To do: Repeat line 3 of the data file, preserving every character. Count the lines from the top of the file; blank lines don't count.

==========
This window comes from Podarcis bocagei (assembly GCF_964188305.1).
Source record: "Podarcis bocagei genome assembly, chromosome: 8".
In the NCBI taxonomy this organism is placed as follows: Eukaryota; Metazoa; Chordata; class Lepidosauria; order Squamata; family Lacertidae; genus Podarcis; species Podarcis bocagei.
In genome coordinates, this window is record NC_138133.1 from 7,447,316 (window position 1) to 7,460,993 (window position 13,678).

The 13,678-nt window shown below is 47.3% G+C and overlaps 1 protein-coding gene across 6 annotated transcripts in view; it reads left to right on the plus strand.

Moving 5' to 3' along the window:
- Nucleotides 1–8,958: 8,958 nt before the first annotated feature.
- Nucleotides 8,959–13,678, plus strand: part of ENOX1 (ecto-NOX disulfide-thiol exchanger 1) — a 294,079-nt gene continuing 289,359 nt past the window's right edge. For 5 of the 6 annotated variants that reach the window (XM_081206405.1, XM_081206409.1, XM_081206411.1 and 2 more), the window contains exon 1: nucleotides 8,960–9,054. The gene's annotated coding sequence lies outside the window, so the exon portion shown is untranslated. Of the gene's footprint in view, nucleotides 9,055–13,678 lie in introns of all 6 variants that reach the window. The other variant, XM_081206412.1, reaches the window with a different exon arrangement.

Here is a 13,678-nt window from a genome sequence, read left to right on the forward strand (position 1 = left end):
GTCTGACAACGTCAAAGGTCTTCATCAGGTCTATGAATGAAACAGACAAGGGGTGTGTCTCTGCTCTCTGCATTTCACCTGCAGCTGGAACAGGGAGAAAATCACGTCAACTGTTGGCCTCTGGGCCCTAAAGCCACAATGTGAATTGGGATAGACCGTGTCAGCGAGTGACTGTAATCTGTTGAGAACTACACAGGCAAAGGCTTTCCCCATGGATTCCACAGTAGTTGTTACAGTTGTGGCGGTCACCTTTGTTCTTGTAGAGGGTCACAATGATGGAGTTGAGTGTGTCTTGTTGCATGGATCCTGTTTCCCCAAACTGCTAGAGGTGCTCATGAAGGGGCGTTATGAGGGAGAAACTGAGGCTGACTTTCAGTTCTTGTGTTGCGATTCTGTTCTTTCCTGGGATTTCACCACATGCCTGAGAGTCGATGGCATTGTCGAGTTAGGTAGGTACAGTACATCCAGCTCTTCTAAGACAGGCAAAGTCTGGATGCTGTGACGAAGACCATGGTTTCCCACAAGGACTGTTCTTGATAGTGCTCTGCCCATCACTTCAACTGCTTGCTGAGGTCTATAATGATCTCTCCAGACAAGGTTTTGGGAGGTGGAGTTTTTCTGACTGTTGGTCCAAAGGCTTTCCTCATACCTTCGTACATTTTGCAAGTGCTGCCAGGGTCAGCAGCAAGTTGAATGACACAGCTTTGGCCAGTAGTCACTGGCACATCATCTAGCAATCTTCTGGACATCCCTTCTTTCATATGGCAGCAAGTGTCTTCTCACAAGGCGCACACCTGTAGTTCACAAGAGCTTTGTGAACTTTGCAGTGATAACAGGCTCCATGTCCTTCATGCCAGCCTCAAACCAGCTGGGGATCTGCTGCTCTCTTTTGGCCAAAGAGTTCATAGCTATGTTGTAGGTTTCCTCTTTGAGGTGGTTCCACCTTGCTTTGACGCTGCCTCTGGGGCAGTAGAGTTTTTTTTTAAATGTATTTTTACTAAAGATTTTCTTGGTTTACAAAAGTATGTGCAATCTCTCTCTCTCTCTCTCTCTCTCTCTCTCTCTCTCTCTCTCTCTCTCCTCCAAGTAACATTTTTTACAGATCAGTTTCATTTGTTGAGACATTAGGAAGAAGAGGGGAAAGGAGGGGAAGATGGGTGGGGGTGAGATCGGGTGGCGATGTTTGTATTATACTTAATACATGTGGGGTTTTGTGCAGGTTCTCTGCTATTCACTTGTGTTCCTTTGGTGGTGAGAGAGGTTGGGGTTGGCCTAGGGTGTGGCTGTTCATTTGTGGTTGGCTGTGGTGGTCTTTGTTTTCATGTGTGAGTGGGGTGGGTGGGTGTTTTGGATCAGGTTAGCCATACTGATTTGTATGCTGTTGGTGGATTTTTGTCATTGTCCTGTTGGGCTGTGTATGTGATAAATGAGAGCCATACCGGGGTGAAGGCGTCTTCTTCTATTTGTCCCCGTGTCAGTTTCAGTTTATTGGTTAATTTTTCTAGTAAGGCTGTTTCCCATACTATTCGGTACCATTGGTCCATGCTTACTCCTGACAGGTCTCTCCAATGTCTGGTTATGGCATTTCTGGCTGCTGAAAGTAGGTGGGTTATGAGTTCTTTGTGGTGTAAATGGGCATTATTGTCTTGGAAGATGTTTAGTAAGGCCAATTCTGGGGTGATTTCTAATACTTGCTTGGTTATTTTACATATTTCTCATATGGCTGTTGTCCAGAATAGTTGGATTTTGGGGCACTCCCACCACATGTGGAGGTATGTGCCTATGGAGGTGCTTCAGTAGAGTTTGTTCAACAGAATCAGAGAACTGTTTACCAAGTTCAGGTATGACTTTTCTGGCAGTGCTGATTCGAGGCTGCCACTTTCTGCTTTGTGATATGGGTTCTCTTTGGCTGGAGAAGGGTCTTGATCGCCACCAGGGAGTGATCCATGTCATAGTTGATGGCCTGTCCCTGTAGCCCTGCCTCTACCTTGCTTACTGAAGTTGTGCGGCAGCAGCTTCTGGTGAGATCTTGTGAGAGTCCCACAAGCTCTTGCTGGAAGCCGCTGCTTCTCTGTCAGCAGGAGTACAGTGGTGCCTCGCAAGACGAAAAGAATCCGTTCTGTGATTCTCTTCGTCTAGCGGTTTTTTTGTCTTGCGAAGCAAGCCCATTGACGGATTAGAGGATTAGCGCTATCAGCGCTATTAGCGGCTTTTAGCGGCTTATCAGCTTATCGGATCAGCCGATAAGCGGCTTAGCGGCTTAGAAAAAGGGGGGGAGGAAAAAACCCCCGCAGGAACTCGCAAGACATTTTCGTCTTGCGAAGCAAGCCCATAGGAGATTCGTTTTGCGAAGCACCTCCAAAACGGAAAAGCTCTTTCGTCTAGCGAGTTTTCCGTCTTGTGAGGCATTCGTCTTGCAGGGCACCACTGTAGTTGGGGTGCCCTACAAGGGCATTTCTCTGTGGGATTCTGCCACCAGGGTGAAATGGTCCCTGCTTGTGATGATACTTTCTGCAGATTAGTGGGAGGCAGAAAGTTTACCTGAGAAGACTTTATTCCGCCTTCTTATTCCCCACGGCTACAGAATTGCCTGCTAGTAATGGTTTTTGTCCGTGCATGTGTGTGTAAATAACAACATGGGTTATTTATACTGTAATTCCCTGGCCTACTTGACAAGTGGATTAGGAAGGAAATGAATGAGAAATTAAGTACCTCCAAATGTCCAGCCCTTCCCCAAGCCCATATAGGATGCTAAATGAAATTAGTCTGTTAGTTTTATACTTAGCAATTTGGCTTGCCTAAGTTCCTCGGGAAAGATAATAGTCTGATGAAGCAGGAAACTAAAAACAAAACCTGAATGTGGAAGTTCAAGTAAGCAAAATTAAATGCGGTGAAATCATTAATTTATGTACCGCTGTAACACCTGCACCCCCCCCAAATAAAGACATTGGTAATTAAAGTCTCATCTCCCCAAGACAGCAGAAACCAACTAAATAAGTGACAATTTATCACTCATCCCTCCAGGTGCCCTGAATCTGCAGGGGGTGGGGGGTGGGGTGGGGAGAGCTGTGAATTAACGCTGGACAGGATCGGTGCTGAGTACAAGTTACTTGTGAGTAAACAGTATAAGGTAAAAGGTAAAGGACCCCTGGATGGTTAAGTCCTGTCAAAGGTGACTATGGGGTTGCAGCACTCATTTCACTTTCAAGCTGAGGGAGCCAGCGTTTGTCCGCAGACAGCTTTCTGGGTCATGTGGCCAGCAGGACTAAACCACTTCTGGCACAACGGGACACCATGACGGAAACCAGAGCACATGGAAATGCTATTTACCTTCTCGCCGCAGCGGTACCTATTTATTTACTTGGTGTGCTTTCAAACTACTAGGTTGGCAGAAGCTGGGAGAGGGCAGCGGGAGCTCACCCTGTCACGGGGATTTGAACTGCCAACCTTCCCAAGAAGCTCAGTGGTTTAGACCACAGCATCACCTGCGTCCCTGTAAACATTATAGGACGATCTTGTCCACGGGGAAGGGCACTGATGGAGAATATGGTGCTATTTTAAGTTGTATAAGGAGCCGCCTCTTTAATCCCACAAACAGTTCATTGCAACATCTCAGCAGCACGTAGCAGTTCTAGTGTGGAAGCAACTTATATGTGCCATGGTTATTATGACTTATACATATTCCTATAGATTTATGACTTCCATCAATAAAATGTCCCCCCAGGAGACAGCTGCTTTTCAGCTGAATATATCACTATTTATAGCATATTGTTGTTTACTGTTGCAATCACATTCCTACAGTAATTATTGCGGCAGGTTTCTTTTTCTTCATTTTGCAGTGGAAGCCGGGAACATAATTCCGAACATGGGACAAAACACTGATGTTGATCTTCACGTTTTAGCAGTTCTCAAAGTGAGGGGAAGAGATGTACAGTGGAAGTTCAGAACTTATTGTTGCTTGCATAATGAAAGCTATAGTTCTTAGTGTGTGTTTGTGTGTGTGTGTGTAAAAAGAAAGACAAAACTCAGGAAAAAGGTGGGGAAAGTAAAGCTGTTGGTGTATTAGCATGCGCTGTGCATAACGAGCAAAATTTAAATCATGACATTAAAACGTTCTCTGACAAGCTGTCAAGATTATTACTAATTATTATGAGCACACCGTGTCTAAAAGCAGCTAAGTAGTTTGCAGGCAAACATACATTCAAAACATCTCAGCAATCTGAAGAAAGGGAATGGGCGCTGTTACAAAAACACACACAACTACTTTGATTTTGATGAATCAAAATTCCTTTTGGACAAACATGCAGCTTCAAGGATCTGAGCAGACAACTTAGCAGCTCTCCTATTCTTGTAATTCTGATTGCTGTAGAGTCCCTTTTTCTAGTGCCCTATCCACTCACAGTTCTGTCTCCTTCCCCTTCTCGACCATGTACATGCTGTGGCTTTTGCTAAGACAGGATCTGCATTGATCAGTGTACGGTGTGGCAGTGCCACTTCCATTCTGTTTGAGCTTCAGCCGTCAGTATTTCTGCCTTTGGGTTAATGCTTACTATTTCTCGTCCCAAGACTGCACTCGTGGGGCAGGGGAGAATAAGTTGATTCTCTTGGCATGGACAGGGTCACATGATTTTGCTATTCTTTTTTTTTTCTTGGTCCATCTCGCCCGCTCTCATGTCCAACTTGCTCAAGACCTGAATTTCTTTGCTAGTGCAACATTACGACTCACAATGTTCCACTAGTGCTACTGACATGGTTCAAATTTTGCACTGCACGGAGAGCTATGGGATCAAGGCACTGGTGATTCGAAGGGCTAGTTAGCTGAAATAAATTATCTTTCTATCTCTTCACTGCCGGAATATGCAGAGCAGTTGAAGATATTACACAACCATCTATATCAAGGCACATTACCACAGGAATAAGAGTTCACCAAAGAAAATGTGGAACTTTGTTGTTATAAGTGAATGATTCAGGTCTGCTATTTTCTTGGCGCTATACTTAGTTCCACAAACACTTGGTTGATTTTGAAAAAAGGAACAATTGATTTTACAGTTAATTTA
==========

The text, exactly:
In the NCBI taxonomy this organism is placed as follows: Eukaryota; Metazoa; Chordata; class Lepidosauria; order Squamata; family Lacertidae; genus Podarcis; species Podarcis bocagei.